Ohio State research links school readiness to life trajectory
The Sector > Research > Ohio State research links school readiness to life trajectory

Ohio State research links school readiness to life trajectory

by Freya Lucas

June 12, 2024

Children who experience success on entering school are more likely to do well throughout their academic career, researchers from The Ohio State University have said, noting that school readiness skills such as language development, literacy development, and social/emotional skills are solid foundations. 


“How well kids do in kindergarten is predictive of academic achievement in third grade, eighth grade and so on,” EHE Distinguished Professor of Educational Psychology and Executive Director of the Crane Center for Early Childhood Research and Policy and the Schoenbaum Family Center Laura Justice said. 


“What we argue is that the workforce readiness skills that employers are looking for are the same skills that we want kids to have when they walk into kindergarten.”


Professor Justice presented her findings at a statewide conference, sharing Crane Center research that showed that the most in-demand skills for the 21st century workplace include problem solving and critical thinking, communication, time management and social intelligence. 


The groundwork for many of these skills can be formed in early education, she argues, and is the responsibility of parents and educators to foster. 


“For instance, you have a child with a temper tantrum. It’s going to happen in every home. There’s 20 different ways you can react to that temper tantrum: You can scold the child, put him in timeout,” she said.


The most effective approach, she added, is “really working with your child to help them learn how to identify their own emotions.”


Parents also play a role in helping children develop literacy and communication skills, Professor Justice said.


“The simplest, easiest thing that parents can do, in terms of early cognitive development, is have frequent conversations with your child that are sensitive and responsive and to share books with your child,” she said. “And as you read, have discussions about the book.”


Research has found that one strategy to help more children develop the skills they need to do well in kindergarten is making high-quality preschool and other child care programs more affordable, something which she would like to see more readily implemented in the US.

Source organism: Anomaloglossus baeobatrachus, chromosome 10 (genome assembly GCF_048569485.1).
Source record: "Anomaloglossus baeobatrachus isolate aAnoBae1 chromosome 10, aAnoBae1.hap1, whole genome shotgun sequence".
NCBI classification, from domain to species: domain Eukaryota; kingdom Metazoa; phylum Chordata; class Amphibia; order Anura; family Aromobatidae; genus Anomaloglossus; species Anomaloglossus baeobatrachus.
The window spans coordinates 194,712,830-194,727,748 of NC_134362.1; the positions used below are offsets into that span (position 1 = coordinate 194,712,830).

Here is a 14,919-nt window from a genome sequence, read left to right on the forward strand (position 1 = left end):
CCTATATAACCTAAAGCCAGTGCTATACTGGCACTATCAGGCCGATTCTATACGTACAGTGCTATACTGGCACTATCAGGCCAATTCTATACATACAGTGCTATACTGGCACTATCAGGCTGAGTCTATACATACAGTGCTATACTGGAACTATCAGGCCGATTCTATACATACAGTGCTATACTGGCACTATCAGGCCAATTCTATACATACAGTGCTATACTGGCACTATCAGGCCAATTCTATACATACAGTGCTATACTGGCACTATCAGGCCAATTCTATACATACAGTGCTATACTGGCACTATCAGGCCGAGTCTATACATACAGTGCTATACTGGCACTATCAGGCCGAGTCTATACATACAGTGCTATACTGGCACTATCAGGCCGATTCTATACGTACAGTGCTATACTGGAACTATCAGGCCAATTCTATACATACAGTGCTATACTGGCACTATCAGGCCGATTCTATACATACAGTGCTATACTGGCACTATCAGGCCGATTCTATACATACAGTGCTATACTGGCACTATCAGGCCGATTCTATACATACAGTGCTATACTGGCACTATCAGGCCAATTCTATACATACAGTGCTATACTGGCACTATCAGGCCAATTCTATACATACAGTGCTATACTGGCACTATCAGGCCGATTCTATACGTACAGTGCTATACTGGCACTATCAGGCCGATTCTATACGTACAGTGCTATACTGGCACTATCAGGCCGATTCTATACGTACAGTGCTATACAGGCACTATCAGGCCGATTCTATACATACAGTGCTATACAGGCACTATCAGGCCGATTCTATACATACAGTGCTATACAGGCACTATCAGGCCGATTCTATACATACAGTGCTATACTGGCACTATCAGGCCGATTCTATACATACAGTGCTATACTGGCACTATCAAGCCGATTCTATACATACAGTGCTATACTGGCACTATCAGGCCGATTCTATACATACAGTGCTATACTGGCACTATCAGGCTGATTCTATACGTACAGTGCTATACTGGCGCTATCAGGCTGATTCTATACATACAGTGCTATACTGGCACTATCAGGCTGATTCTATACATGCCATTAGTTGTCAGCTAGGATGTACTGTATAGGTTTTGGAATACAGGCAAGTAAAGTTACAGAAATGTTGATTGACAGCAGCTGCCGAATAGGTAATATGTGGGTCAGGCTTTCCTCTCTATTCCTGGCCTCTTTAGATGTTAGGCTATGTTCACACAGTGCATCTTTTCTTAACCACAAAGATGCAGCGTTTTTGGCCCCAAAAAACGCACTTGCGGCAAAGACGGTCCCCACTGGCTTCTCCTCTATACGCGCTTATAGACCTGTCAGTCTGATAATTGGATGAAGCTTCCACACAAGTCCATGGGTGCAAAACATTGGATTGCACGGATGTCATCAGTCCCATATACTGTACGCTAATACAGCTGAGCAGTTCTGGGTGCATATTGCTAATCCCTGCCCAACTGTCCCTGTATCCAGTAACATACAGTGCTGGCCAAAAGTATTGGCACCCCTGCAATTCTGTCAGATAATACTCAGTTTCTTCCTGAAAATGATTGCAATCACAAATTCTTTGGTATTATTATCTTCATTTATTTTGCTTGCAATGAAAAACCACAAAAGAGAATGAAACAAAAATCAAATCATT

“We know from large-scale studies, if we put kids in preschool and child care programs that aren’t good, it can actually have adverse effects,” she said. “But when it’s high-quality child care, it can build all those skills.”


One of the hallmarks of high-quality child care is a stable teaching staff, she continued.


“Kids’ development is really conditioned on having access to stable caregiving.” 


“Lower quality programs tend to have educators who are moving in and out. We also want to see an intentional teaching curriculum that is designed to explicitly build skills like language, literacy and social/emotional.”


Making high-quality child care more accessible is a two-fold approach: increasing affordability for parents and increasing wages and qualifications for those who care for children, Professor Justice believes.


“We have to increase wages and increase credential expectations – formal training in a community college or perhaps a four-year degree,” she said. “Families are desperate to have care for their kids. And they’re putting them in low-quality programs because we haven’t raised wages and we haven’t implemented reforms in a way that actually elevates quality.”

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